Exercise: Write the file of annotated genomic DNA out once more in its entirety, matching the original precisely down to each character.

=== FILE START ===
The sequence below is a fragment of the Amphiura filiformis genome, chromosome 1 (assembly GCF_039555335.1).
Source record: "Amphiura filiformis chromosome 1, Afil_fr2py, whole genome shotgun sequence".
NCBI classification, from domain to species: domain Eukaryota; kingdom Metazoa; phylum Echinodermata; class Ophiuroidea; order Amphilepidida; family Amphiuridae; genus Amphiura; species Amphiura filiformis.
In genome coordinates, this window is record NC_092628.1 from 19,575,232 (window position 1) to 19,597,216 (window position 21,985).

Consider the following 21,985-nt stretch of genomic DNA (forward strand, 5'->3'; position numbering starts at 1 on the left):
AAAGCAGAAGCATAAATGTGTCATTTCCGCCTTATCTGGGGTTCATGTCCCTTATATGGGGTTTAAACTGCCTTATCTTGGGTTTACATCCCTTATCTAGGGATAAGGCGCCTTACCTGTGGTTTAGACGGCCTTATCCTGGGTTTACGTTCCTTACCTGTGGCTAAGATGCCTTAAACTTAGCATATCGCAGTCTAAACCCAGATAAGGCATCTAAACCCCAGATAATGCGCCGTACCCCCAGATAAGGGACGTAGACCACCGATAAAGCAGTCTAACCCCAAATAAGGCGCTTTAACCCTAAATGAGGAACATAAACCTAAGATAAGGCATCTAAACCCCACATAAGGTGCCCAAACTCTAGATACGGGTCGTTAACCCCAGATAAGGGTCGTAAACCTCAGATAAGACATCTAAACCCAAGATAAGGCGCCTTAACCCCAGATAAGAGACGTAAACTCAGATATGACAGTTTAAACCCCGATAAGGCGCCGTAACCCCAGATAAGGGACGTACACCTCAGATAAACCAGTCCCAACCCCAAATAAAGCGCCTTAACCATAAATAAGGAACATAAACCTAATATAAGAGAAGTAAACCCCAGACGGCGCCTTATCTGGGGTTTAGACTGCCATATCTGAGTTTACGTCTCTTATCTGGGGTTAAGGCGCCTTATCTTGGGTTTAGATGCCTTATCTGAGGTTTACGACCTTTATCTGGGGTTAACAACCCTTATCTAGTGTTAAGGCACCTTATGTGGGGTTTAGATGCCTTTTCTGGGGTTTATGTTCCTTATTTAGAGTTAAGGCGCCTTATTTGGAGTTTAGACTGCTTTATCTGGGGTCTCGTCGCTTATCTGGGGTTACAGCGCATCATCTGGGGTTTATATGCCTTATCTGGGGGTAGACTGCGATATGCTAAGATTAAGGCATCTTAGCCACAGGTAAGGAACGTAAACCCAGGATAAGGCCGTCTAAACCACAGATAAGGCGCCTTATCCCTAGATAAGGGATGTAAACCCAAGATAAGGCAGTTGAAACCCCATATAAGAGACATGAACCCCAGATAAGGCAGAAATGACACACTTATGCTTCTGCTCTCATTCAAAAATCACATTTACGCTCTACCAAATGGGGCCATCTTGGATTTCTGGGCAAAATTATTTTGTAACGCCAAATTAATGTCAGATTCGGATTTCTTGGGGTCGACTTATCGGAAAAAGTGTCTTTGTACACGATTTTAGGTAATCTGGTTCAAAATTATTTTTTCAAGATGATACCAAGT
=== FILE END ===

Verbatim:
The sequence below is a fragment of the Amphiura filiformis genome, chromosome 1 (assembly GCF_039555335.1).
Source record: "Amphiura filiformis chromosome 1, Afil_fr2py, whole genome shotgun sequence".
NCBI classification, from domain to species: domain Eukaryota; kingdom Metazoa; phylum Echinodermata; class Ophiuroidea; order Amphilepidida; family Amphiuridae; genus Amphiura; species Amphiura filiformis.
In genome coordinates, this window is record NC_092628.1 from 19,575,232 (window position 1) to 19,597,216 (window position 21,985).

Consider the following 21,985-nt stretch of genomic DNA (forward strand, 5'->3'; position numbering starts at 1 on the left):
AAAGCAGAAGCATAAATGTGTCATTTCCGCCTTATCTGGGGTTCATGTCCCTTATATGGGGTTTAAACTGCCTTATCTTGGGTTTACATCCCTTATCTAGGGATAAGGCGCCTTACCTGTGGTTTAGACGGCCTTATCCTGGGTTTACGTTCCTTACCTGTGGCTAAGATGCCTTAAACTTAGCATATCGCAGTCTAAACCCAGATAAGGCATCTAAACCCCAGATAATGCGCCGTACCCCCAGATAAGGGACGTAGACCACCGATAAAGCAGTCTAACCCCAAATAAGGCGCTTTAACCCTAAATGAGGAACATAAACCTAAGATAAGGCATCTAAACCCCACATAAGGTGCCCAAACTCTAGATACGGGTCGTTAACCCCAGATAAGGGTCGTAAACCTCAGATAAGACATCTAAACCCAAGATAAGGCGCCTTAACCCCAGATAAGAGACGTAAACTCAGATATGACAGTTTAAACCCCGATAAGGCGCCGTAACCCCAGATAAGGGACGTACACCTCAGATAAACCAGTCCCAACCCCAAATAAAGCGCCTTAACCATAAATAAGGAACATAAACCTAATATAAGAGAAGTAAACCCCAGACGGCGCCTTATCTGGGGTTTAGACTGCCATATCTGAGTTTACGTCTCTTATCTGGGGTTAAGGCGCCTTATCTTGGGTTTAGATGCCTTATCTGAGGTTTACGACCTTTATCTGGGGTTAACAACCCTTATCTAGTGTTAAGGCACCTTATGTGGGGTTTAGATGCCTTTTCTGGGGTTTATGTTCCTTATTTAGAGTTAAGGCGCCTTATTTGGAGTTTAGACTGCTTTATCTGGGGTCTCGTCGCTTATCTGGGGTTACAGCGCATCATCTGGGGTTTATATGCCTTATCTGGGGGTAGACTGCGATATGCTAAGATTAAGGCATCTTAGCCACAGGTAAGGAACGTAAACCCAGGATAAGGCCGTCTAAACCACAGATAAGGCGCCTTATCCCTAGATAAGGGATGTAAACCCAAGATAAGGCAGTTGAAACCCCATATAAGAGACATGAACCCCAGATAAGGCAGAAATGACACACTTATGCTTCTGCTCTCATTCAAAAATCACATTTACGCTCTACCAAATGGGGCCATCTTGGATTTCTGGGCAAAATTATTTTGTAACGCCAAATTAATGTCAGATTCGGATTTCTTGGGGTCGACTTATCGGAAAAAGTGTCTTTGTACACGATTTTAGGTAATCTGGTTCAAAATTATTTTTTCAAGATGATACCAAGT